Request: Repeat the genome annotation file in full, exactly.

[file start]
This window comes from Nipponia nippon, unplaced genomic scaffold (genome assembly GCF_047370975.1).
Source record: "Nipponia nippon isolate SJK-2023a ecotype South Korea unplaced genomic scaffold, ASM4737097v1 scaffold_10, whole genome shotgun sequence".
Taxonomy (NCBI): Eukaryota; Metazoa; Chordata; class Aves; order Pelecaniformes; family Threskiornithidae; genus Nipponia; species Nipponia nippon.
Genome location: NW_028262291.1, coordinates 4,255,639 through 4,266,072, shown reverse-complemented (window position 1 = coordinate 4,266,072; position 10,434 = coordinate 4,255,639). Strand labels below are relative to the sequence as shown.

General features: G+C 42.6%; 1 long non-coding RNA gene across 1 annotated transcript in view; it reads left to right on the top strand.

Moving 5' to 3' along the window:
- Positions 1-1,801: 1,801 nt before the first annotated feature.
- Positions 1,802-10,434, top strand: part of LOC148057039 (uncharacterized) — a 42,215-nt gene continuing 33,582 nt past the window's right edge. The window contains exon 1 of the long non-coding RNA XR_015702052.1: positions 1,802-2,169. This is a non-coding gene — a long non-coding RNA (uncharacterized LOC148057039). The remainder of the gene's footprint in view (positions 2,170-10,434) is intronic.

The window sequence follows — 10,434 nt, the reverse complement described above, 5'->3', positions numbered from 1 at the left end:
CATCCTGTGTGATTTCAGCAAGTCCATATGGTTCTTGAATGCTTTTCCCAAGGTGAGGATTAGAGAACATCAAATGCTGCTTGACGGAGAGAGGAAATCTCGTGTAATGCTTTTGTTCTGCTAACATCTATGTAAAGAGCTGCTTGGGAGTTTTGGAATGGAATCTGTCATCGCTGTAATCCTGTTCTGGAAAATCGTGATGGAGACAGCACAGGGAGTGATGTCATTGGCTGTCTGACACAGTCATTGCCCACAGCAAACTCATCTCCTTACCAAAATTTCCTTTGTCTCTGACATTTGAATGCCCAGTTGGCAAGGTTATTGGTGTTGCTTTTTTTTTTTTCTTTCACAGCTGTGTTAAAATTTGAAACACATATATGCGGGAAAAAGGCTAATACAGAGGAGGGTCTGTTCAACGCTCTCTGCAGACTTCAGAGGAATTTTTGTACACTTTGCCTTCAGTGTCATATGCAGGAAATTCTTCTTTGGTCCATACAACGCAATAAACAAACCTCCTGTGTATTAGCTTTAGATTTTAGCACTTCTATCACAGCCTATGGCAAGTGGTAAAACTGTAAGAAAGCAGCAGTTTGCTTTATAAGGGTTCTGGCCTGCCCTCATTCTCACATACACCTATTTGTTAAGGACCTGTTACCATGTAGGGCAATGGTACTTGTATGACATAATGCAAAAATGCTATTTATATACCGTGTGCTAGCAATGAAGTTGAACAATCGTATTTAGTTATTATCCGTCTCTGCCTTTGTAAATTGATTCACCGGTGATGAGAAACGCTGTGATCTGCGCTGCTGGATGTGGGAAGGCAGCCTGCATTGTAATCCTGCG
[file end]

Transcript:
This window comes from Nipponia nippon, unplaced genomic scaffold (genome assembly GCF_047370975.1).
Source record: "Nipponia nippon isolate SJK-2023a ecotype South Korea unplaced genomic scaffold, ASM4737097v1 scaffold_10, whole genome shotgun sequence".
Taxonomy (NCBI): Eukaryota; Metazoa; Chordata; class Aves; order Pelecaniformes; family Threskiornithidae; genus Nipponia; species Nipponia nippon.
Genome location: NW_028262291.1, coordinates 4,255,639 through 4,266,072, shown reverse-complemented (window position 1 = coordinate 4,266,072; position 10,434 = coordinate 4,255,639). Strand labels below are relative to the sequence as shown.

General features: G+C 42.6%; 1 long non-coding RNA gene across 1 annotated transcript in view; it reads left to right on the top strand.

Moving 5' to 3' along the window:
- Positions 1-1,801: 1,801 nt before the first annotated feature.
- Positions 1,802-10,434, top strand: part of LOC148057039 (uncharacterized) — a 42,215-nt gene continuing 33,582 nt past the window's right edge. The window contains exon 1 of the long non-coding RNA XR_015702052.1: positions 1,802-2,169. This is a non-coding gene — a long non-coding RNA (uncharacterized LOC148057039). The remainder of the gene's footprint in view (positions 2,170-10,434) is intronic.

The window sequence follows — 10,434 nt, the reverse complement described above, 5'->3', positions numbered from 1 at the left end:
CATCCTGTGTGATTTCAGCAAGTCCATATGGTTCTTGAATGCTTTTCCCAAGGTGAGGATTAGAGAACATCAAATGCTGCTTGACGGAGAGAGGAAATCTCGTGTAATGCTTTTGTTCTGCTAACATCTATGTAAAGAGCTGCTTGGGAGTTTTGGAATGGAATCTGTCATCGCTGTAATCCTGTTCTGGAAAATCGTGATGGAGACAGCACAGGGAGTGATGTCATTGGCTGTCTGACACAGTCATTGCCCACAGCAAACTCATCTCCTTACCAAAATTTCCTTTGTCTCTGACATTTGAATGCCCAGTTGGCAAGGTTATTGGTGTTGCTTTTTTTTTTTTCTTTCACAGCTGTGTTAAAATTTGAAACACATATATGCGGGAAAAAGGCTAATACAGAGGAGGGTCTGTTCAACGCTCTCTGCAGACTTCAGAGGAATTTTTGTACACTTTGCCTTCAGTGTCATATGCAGGAAATTCTTCTTTGGTCCATACAACGCAATAAACAAACCTCCTGTGTATTAGCTTTAGATTTTAGCACTTCTATCACAGCCTATGGCAAGTGGTAAAACTGTAAGAAAGCAGCAGTTTGCTTTATAAGGGTTCTGGCCTGCCCTCATTCTCACATACACCTATTTGTTAAGGACCTGTTACCATGTAGGGCAATGGTACTTGTATGACATAATGCAAAAATGCTATTTATATACCGTGTGCTAGCAATGAAGTTGAACAATCGTATTTAGTTATTATCCGTCTCTGCCTTTGTAAATTGATTCACCGGTGATGAGAAACGCTGTGATCTGCGCTGCTGGATGTGGGAAGGCAGCCTGCATTGTAATCCTGCG